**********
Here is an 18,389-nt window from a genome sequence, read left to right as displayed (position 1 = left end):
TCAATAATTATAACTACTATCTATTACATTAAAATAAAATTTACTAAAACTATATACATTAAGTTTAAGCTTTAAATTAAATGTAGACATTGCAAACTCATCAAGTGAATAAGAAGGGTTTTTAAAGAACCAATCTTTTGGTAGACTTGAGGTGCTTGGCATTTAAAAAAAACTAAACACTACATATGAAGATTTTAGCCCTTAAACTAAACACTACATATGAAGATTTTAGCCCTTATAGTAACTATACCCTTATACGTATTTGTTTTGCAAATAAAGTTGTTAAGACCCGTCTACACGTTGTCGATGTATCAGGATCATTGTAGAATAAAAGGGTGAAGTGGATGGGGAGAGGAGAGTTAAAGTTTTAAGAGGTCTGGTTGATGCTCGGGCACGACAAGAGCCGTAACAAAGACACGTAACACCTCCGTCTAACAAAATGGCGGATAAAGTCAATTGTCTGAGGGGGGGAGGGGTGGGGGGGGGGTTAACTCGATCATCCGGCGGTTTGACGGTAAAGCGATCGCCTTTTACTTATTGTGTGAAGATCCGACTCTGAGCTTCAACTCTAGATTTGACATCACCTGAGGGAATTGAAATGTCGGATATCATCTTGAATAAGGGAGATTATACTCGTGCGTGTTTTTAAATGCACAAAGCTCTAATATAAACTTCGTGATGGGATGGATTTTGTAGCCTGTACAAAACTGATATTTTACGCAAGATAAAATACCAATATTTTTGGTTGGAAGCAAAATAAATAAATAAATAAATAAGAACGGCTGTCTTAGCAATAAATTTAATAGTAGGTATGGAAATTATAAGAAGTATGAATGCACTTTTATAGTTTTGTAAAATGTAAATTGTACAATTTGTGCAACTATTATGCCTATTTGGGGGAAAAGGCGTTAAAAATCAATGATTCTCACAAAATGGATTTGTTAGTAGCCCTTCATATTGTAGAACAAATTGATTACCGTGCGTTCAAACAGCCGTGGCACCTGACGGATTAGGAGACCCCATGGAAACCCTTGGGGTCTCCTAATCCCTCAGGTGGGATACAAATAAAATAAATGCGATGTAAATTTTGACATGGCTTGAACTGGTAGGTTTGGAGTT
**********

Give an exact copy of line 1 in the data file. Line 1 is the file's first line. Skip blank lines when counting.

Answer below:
Here is an 18,389-nt window from a genome sequence, read left to right as displayed (position 1 = left end):